Marquette discontinues dispute resolution due to declining enrollment

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This summer, the College of Professional Studies will eliminate dispute resolution offerings due to declining enrollment in the program and to align with the college’s increased focus on undergraduate programming.

“Recent economic events have made it increasingly difficult to attract qualified, professional, adult students, and the program was no longer sustainable,” said Robert Deahl, dean of the College of Professional Studies, in an email.

Deahl also said the college will work with students who are part of the program to develop customized completion plans.

Dispute resolution is a field focused on resolving issues in a professional setting, sometimes in a courtroom, but also in businesses.

Deahl said the Board of Graduate Studies, University Academic Senate and University Board of Trustees approved the program’s termination effective June 30.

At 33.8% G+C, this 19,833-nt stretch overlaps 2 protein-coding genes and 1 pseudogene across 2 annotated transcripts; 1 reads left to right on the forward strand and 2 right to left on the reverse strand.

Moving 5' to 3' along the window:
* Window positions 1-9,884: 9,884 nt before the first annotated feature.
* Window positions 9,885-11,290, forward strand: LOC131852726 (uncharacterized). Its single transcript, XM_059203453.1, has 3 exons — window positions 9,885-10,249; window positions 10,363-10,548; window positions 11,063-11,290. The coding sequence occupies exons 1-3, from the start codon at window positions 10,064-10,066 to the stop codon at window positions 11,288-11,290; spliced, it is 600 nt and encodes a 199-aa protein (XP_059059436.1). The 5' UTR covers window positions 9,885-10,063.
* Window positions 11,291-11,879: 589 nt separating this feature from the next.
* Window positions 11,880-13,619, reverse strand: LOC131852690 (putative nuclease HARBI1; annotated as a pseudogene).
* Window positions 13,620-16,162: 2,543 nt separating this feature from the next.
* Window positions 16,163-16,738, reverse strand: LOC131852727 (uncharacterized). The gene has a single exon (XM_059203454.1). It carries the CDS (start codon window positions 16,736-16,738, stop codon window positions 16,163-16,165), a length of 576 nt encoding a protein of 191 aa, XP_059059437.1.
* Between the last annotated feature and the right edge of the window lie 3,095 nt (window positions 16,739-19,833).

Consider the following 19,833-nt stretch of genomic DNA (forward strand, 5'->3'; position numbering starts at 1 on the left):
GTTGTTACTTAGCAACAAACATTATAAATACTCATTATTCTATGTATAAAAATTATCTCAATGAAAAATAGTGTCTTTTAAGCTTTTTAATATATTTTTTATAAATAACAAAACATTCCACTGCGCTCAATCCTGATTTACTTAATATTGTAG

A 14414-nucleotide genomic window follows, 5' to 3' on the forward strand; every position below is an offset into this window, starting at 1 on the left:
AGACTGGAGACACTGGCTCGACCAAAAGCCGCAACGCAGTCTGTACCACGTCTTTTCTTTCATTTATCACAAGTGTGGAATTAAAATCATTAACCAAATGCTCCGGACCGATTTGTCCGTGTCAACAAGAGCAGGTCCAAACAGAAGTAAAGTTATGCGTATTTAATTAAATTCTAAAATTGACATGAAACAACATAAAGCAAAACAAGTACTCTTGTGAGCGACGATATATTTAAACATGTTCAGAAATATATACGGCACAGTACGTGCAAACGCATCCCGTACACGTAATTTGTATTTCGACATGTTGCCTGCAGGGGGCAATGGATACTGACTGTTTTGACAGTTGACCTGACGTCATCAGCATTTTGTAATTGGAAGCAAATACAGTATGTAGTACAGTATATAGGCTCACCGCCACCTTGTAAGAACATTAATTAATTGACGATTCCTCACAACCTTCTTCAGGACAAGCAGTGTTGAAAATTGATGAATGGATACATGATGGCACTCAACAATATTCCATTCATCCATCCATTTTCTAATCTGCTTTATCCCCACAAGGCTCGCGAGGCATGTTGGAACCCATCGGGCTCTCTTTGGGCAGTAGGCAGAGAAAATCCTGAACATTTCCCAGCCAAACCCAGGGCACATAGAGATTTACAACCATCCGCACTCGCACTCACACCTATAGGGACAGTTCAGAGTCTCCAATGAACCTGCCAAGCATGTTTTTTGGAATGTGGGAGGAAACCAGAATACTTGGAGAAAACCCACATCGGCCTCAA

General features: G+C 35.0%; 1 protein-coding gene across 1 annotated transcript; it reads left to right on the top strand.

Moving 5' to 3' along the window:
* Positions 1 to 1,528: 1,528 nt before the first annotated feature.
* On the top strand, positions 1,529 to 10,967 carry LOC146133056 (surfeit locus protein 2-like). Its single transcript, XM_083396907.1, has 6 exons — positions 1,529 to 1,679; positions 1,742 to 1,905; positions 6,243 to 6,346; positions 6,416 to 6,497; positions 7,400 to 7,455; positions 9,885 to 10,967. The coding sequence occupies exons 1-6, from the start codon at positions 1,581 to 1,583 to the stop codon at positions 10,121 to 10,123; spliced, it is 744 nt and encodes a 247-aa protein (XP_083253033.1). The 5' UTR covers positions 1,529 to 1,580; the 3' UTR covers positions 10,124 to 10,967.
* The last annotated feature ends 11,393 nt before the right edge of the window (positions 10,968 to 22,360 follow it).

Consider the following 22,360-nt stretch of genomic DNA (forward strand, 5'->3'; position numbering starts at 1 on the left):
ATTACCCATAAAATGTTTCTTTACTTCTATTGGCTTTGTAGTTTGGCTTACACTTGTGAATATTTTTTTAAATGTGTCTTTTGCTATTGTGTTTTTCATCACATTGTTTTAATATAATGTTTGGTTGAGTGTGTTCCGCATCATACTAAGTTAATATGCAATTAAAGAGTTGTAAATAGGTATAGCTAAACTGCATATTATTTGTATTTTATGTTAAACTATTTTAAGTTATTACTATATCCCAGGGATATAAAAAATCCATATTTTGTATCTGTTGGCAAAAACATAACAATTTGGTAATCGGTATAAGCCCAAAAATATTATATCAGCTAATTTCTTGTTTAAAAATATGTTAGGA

Marquette developed the Center for Dispute Resolution in 1993 and created a graduate certificate in dispute resolution in 1995. The university added a master’s degree in 2006.

The Center for Dispute Resolution focuses on law, business, communication, education and psychology as they relate to issues in dispute resolution. It engages students in training and research, mostly with community based partners.

The graduate certificate is a post-baccalaureate program that trains professionals to act as third-party neutrals in dispute resolution or be knowledgeable participants in the dispute resolution process.

Students in the program need to demonstrate dispute resolution skills and address the emotional parts of a dispute. The master’s program also trains professionals to practice as a neutral third-party. As part of the program, students must mediate a case with multiple parties and issues, keep ethical standards in mind and show they can offer research assistance.

A number of people in the college declined to comment on the discontinuation and deferred to Deahl.

“The College of Professional Studies will continue to focus on delivering undergraduate programming to adult, non-traditional students as well as to administer and deliver the long-standing community development program, Future Milwaukee,” Deahl said.

The program’s discontinuation is one of several changes in the College of Professional Studies throughout the past few years. Last year, the college announced it was transferring the master’s in leadership studies program  — including the master’s certificate in sports leadership — to the College of Business Administration and the Graduate School of Management. The master’s in public service program also moved to the Graduate School.